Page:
Sometimes I just need to hold your hand.
I had an amazing experience in savasana (corpse pose) today.
I have a wonderful friend (whom I met in my favorite yoga class) who was with me in class this morning. I know she has been going through a lot of stressful things in her life lately. In spite of it all she maintains a funny, irreverent, positive (albeit sarcastic) attitude.
Next to each other on our mats, we went through our class with our usual giggles, some groans and lots of blissfulness and breathing. When we arrived at savasana we lay down on our mats, most props pushed aside, blankets over our legs, enjoying that rare moment to let it all go and let our bodies receive and process all of the benefits of our asana (yoga poses) and pranayama (breathing) that we had been practicing for the last hour.
About a minute into it my friend reached for my hand.
She held tight as did I and we lay this way for a good portion of savasana. I held on until she was ready to “let go” both physically and metaphorically.
I am fully aware of the “rules” of savasana but the realities of letting go and what that means hit me then and there.
Letting go in savasana is a process of both output and input.
It’s releasing but also receiving and it is a time of great vulnerability.
My friend’s need for grounding, connection and support right at that moment made perfect sense. It takes courage and self forgiveness to allow oneself to let go, to shed things that cause us pain or discomfort and to receive what benefits us.
And sometimes we need grounding and support the most in those moments. Thankfully yoga and the yogic community provide a safe place to truly listen to yourself and ask for what you need without judgement.
As a kids yoga instructor I have many tricks to help children feel “grounded” enough in savasana to contain the giggles and the squirmies and find real relaxation. Most of these “tricks” are using props (rocks, sand bags, eye pillows) to give the child the feeling of weight and pressure and connection, which create stability. If a child feels stable he feels safe, and in control which actually leads to a greater ability to “let go.”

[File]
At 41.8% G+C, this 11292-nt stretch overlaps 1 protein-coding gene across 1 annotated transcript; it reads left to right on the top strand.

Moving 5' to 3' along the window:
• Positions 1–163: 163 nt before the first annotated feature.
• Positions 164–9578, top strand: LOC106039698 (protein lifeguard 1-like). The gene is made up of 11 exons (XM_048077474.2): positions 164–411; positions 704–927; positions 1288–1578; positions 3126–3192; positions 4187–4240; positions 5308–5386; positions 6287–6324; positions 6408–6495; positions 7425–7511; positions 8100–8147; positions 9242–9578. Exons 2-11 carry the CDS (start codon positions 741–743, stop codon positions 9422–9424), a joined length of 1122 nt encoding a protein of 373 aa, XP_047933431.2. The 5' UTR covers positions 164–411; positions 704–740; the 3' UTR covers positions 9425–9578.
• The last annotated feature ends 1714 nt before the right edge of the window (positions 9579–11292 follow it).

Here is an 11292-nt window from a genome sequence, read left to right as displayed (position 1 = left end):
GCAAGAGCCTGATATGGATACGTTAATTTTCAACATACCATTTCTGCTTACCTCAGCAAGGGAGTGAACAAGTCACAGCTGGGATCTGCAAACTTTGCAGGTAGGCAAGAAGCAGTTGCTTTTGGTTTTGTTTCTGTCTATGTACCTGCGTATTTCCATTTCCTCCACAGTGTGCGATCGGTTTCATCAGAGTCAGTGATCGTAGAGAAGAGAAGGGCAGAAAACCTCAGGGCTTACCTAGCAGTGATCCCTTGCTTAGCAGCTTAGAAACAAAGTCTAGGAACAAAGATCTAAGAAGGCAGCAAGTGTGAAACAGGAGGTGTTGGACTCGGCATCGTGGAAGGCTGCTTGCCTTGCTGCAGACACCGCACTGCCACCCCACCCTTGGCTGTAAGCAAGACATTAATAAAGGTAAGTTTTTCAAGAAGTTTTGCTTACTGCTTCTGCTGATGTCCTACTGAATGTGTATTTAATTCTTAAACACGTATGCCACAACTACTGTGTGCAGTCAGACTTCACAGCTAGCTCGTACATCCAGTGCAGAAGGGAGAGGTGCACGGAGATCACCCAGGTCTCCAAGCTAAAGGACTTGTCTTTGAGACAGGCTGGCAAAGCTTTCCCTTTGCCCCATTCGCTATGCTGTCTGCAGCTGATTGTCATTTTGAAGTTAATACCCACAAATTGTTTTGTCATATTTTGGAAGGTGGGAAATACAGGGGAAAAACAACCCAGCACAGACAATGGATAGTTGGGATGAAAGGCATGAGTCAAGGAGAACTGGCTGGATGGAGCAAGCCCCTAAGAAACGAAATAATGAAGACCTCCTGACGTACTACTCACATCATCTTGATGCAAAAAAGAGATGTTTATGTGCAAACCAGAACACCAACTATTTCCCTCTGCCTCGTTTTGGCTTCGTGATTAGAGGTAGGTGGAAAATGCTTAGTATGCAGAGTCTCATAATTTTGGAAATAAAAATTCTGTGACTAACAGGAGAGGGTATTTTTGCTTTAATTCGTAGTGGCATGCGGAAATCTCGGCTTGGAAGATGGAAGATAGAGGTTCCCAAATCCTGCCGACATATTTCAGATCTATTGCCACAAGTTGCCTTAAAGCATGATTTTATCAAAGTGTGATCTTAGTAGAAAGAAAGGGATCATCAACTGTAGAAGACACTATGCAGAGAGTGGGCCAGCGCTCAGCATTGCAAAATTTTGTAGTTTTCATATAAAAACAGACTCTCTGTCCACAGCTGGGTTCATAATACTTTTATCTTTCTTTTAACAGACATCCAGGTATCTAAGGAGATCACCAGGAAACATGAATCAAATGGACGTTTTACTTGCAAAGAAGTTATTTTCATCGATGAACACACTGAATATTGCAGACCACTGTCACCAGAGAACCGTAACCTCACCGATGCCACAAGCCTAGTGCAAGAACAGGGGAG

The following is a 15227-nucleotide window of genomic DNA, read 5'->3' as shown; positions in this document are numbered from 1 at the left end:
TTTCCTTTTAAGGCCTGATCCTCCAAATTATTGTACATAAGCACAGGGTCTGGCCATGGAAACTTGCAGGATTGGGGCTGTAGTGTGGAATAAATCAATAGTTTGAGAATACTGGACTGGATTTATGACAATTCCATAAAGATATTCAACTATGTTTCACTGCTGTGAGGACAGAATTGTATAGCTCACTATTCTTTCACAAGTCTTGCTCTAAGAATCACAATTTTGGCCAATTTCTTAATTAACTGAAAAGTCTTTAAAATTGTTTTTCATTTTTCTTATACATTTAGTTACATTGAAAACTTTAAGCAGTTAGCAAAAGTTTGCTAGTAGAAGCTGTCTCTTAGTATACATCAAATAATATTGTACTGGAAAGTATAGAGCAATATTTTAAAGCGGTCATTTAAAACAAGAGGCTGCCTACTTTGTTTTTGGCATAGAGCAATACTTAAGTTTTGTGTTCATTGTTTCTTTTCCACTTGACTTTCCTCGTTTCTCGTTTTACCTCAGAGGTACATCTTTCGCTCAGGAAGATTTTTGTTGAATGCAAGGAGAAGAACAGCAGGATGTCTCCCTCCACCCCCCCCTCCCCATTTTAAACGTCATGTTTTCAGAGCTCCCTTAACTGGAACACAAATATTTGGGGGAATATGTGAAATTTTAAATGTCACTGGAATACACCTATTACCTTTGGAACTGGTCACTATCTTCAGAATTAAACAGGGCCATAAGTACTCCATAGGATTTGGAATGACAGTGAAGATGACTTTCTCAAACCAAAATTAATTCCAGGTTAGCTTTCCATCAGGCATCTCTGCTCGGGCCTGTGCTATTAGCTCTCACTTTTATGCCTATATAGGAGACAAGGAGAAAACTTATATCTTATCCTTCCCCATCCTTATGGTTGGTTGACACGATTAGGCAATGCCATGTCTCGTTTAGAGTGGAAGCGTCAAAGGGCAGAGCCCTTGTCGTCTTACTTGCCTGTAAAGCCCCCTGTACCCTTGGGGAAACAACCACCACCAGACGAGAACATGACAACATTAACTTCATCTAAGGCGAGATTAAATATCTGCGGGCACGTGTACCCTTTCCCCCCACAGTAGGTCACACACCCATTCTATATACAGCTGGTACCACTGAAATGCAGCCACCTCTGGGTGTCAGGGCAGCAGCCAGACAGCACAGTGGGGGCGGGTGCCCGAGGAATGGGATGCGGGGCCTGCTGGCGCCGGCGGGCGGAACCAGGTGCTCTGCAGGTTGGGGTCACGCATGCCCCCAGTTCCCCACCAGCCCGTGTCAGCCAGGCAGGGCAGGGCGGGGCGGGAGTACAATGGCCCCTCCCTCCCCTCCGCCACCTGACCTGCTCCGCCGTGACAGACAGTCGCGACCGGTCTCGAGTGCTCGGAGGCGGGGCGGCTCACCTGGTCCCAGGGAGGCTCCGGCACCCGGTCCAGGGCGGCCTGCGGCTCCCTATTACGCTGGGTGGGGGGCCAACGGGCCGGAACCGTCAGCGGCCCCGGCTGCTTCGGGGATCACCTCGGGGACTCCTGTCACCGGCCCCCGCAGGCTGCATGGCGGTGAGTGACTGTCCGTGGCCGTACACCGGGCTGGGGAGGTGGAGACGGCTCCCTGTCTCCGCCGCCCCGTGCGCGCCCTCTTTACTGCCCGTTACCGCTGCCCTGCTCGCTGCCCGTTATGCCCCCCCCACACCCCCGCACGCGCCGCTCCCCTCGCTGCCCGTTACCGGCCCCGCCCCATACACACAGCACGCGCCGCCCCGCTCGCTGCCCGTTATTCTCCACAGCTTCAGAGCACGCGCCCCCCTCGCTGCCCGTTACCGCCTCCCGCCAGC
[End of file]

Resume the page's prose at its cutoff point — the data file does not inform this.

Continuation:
As adults we are often expected or expect ourselves to create our own sense of safety and stability, especially in savasana. After all we are lying down on a mat.
However, today I was reminded that we all need grounding and support no matter what our position is and we can and should give it to each other.
Susan Verde is a certified children’s Yoga instructor, and writer, living in in East Hampton, New York, with her three children, twin boys Josh and Gabe, 8, and Sophia, 6. She teaches privately and at the Ross School in East Hampton. Her first picture book, “The Museum,” illustrated by award winning author and illustrator Peter H Reynolds will be released in the spring of 2013.
Like elephant yoga on facebook.
Editor: Elysha Anderson
hot on elephant
The story behind the Elephant-headed God. 384 shares Visual Yoga Blog: Refresh your Eyes the Yoga Way. 170 shares Boomers vs. Millennials: Will We stay the Course or Change It? 392 shares Instead of Sabotaging another Relationship, here’s how to Run into your Fear. 1,007 share Join: Elephant’s Winter 2017 Academy. 9 shares Will & Grace are Back after 10 years & it’s the Funniest 10 minutes of Election Commentary Ever. 8,528 shares The Benching Mind-F*ck: Worse than Ghosting. 1,791 share The Fourth Kind of Love. 2,388 shares October Energy Forecast: Prepare for Limitless, Unconditional Love. 6,190 shares How Open-Hearted Men can Show Up for Strong, Independent Women. 2,936 shares